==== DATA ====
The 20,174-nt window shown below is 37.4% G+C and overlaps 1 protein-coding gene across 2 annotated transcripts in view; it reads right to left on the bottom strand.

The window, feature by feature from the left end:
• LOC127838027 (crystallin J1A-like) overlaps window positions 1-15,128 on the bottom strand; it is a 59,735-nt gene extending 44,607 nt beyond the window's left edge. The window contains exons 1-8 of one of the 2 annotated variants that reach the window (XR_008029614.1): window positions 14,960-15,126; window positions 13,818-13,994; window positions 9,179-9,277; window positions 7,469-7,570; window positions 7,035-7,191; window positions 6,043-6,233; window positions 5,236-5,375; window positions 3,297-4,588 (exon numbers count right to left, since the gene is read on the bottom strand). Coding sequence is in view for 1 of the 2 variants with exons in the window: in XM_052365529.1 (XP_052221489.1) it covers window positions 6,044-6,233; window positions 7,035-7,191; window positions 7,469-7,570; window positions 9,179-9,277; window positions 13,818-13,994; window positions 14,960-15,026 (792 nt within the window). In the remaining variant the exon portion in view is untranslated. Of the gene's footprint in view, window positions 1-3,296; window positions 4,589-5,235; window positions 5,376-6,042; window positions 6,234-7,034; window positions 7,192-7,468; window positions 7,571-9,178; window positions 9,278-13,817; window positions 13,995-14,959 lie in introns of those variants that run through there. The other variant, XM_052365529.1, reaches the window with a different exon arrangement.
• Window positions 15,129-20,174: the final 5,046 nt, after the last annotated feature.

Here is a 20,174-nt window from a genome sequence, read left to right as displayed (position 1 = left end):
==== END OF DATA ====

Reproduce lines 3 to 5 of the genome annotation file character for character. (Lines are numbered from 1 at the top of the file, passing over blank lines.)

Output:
• LOC127838027 (crystallin J1A-like) overlaps window positions 1-15,128 on the bottom strand; it is a 59,735-nt gene extending 44,607 nt beyond the window's left edge. The window contains exons 1-8 of one of the 2 annotated variants that reach the window (XR_008029614.1): window positions 14,960-15,126; window positions 13,818-13,994; window positions 9,179-9,277; window positions 7,469-7,570; window positions 7,035-7,191; window positions 6,043-6,233; window positions 5,236-5,375; window positions 3,297-4,588 (exon numbers count right to left, since the gene is read on the bottom strand). Coding sequence is in view for 1 of the 2 variants with exons in the window: in XM_052365529.1 (XP_052221489.1) it covers window positions 6,044-6,233; window positions 7,035-7,191; window positions 7,469-7,570; window positions 9,179-9,277; window positions 13,818-13,994; window positions 14,960-15,026 (792 nt within the window). In the remaining variant the exon portion in view is untranslated. Of the gene's footprint in view, window positions 1-3,296; window positions 4,589-5,235; window positions 5,376-6,042; window positions 6,234-7,034; window positions 7,192-7,468; window positions 7,571-9,178; window positions 9,278-13,817; window positions 13,995-14,959 lie in introns of those variants that run through there. The other variant, XM_052365529.1, reaches the window with a different exon arrangement.
• Window positions 15,129-20,174: the final 5,046 nt, after the last annotated feature.

Here is a 20,174-nt window from a genome sequence, read left to right as displayed (position 1 = left end):